Opinion

Wednesday 11 December 2019

Brendan O'Connor: Thank you to the boy on the bus

DJ Shadow - Endtroducing
DJ Shadow - Endtroducing
Brendan O'Connor

Brendan O'Connor

I was experiencing a kind of exhilaration, blaring the new DJ Shadow album in the car. DJ Shadow produced some seminal early work but had been patchier in recent years. However, his new album is a worthy follow-up to his classic Endtroducing… and all he had to do was regress 33 years creatively to please us all.

I'm loving it. And it's making up for the disappointment of Kanye West's recent religious album, which I had expected to be a genius twist on a religious album but was actually just a really bad religious album.

One of the great things about the DJ Shadow album Our Pathetic Times is that I wasn't aware it was coming. I had vaguely known there was an album at some stage, and then I woke up on a Friday morning, looked at Spotify, and there it was, this wonderful gift, on my phone. I didn't have to go anywhere to buy it. I could listen to it straightaway, in the car, or walking to work, with little earbuds that don't even have a wire. Isn't technology amazing? We should be so grateful for so many aspects of it.

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So it was a crisp sunny day, and I was blaring DJ Shadow in the car, with no one there to tell me to turn it down. I was thinking how thankful I was for this unexpected joy. And then, stopped at the lights, I saw a bus with a giant ad on the side of it. It was a Christmas ad from Dunnes Stores depicting a kid with blue glasses full of joy. And praise the lord, he had Down syndrome. I nearly cried with gratitude and joy at how wonderful this was.

I'll tell you a secret.

Sometimes I find myself pathetically grateful for these kinds of acknowledgements and expressions of brazen joy. Because, regardless of where you stand on abortion, it sometimes feels as if we live in a world that doesn't want people with DS around anymore, and that works really hard to come up with more and better tests to help to stop them existing. Some of us wonder if our kids' generation will be the last people with Down syndrome ever. Another extinction.

So in a world that sees them as a mistake, as a problem to be eradicated, you can't help but weep with gratitude at such a giant, f**k-off expression of defiant joy as seeing one of the tribe on the side of the bus. They were hidden away for so long, and now we see them. We see them on buses. We see them everywhere, shamelessly displaying their difference.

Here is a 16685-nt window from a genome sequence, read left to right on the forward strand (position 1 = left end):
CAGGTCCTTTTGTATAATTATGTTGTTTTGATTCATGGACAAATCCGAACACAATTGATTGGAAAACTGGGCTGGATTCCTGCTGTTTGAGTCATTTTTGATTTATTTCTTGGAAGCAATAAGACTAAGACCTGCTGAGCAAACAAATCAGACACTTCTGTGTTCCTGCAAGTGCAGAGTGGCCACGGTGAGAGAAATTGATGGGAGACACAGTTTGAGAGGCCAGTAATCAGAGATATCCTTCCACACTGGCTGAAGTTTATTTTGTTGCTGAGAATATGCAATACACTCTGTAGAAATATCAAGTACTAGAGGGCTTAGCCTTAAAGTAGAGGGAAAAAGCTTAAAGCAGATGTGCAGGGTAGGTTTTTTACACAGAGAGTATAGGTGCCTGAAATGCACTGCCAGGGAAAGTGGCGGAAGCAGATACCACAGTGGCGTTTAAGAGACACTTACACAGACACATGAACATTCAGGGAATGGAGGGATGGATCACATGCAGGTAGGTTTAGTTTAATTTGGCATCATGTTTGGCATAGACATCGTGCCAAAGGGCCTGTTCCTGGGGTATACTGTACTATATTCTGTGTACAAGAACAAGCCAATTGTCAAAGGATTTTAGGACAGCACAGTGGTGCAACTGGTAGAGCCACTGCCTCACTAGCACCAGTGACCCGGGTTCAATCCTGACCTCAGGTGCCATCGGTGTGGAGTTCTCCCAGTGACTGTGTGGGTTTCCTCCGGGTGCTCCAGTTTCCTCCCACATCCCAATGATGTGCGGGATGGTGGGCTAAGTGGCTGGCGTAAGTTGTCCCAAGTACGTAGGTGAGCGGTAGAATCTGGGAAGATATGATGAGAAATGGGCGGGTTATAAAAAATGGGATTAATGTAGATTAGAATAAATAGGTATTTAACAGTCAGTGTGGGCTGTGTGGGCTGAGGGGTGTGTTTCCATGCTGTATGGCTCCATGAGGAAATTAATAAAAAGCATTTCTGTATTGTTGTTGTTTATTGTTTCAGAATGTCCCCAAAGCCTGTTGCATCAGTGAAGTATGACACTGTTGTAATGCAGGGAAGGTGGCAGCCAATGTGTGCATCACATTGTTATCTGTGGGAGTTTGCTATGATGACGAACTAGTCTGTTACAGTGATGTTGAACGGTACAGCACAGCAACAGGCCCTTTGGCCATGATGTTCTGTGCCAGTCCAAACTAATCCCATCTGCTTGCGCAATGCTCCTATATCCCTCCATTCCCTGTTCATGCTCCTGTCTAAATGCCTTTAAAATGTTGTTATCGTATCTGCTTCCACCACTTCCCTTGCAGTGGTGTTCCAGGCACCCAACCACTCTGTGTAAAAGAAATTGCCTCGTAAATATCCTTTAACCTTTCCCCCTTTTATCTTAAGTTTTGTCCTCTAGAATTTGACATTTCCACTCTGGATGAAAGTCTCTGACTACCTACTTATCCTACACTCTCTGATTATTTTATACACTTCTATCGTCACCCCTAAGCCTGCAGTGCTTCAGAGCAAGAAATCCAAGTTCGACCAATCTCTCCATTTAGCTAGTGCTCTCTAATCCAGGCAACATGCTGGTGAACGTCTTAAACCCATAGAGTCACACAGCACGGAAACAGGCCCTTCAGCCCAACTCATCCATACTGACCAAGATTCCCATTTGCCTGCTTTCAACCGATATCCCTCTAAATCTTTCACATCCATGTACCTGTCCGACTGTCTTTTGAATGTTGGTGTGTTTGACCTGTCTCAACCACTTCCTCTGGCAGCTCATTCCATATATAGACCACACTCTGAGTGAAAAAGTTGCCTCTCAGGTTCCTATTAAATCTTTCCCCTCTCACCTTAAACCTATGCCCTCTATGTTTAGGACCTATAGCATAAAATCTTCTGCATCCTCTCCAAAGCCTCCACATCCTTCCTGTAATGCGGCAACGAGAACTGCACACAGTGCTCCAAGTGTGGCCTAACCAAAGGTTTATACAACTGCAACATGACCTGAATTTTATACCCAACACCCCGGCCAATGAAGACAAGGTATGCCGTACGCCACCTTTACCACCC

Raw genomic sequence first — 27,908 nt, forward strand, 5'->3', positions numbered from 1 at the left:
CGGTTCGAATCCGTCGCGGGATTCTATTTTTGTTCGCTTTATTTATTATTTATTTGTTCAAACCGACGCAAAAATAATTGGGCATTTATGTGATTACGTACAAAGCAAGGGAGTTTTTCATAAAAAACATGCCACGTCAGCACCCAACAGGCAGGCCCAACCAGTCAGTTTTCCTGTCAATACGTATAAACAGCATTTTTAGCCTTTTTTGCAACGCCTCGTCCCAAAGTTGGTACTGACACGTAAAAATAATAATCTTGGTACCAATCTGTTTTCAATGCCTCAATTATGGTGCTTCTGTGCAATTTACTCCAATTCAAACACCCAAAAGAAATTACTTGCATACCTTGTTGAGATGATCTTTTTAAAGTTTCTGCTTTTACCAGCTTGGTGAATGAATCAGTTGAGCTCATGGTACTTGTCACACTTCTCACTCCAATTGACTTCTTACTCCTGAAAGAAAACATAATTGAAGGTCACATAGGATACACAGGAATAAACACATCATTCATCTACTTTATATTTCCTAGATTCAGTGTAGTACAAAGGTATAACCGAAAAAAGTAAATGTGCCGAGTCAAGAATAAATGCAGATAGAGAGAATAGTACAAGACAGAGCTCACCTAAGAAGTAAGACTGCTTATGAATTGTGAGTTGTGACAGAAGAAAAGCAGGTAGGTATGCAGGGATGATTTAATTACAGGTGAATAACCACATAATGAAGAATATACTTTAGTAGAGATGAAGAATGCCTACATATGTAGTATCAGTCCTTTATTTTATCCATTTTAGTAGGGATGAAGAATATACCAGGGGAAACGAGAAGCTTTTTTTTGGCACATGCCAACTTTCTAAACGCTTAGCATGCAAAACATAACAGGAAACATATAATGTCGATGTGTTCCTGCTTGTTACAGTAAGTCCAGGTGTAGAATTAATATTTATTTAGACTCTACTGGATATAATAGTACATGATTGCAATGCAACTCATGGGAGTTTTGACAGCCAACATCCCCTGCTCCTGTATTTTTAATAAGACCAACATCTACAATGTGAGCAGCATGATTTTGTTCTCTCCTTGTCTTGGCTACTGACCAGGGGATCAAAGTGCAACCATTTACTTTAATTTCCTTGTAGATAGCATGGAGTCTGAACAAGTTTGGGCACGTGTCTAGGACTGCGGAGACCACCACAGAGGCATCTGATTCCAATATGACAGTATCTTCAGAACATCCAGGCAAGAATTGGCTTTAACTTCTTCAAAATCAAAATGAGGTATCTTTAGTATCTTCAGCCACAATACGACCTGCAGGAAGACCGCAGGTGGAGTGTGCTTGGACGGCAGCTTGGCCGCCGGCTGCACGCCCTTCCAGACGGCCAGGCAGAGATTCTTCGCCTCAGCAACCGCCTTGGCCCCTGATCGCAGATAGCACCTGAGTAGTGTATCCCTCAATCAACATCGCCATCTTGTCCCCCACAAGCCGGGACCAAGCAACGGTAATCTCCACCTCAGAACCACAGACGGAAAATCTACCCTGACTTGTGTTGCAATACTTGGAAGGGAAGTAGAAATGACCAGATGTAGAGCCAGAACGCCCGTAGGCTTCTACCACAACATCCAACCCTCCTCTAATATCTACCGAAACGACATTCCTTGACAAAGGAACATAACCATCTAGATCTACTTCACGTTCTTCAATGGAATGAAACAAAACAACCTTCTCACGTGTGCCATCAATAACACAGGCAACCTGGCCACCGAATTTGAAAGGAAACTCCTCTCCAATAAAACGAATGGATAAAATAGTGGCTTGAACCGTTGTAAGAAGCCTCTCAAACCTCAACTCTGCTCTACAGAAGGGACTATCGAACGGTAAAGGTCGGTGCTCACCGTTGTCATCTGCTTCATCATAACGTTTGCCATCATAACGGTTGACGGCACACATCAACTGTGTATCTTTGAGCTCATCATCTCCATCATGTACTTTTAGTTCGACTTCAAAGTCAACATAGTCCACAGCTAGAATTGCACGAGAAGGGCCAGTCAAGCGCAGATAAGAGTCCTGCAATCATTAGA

Anyway, I digress. Today's sermon about gratitude. I know gratitude is the cliche of the moment and I find it as twee as you do. I can't stand people who say things like "gratitude is my superpower". These are the kind of people who put their hands on their hearts to acknowledge applause. They are the kind of people who talk of being 'humbled' when they mean the opposite.

But I've been working the gratitude thing again recently. It's my latest thing in my constant quest to heal myself from the sickness that is life. I had been feeling at war with things for a few days and someone suggested I try gratitude. Now this person puts a lot of work into searching for the latest answer. So when she swore that gratitude worked, I decided to give it another go.

And surprise, surprise, if you start developing a habit of focusing on the good things in your life, however small, it takes your focus off all the things that are getting you down. So it's basically playing a trick on your mind, to get it to avert its gaze towards the light. You don't need to believe in it. You don't have to buy the claptrap. Like meditation, it's just a party trick to get you through the day. And I suspect it works. I'm even finding that being more grateful for the people in my life, and expressing it more, is making them more tolerable to me and me to them - while freaking them out slightly.

Thank you all for reading. And thank you DJ Shadow, and thank you technology, and thank you to that joyful boy on the side of the bus and to the person who decided to put you there.

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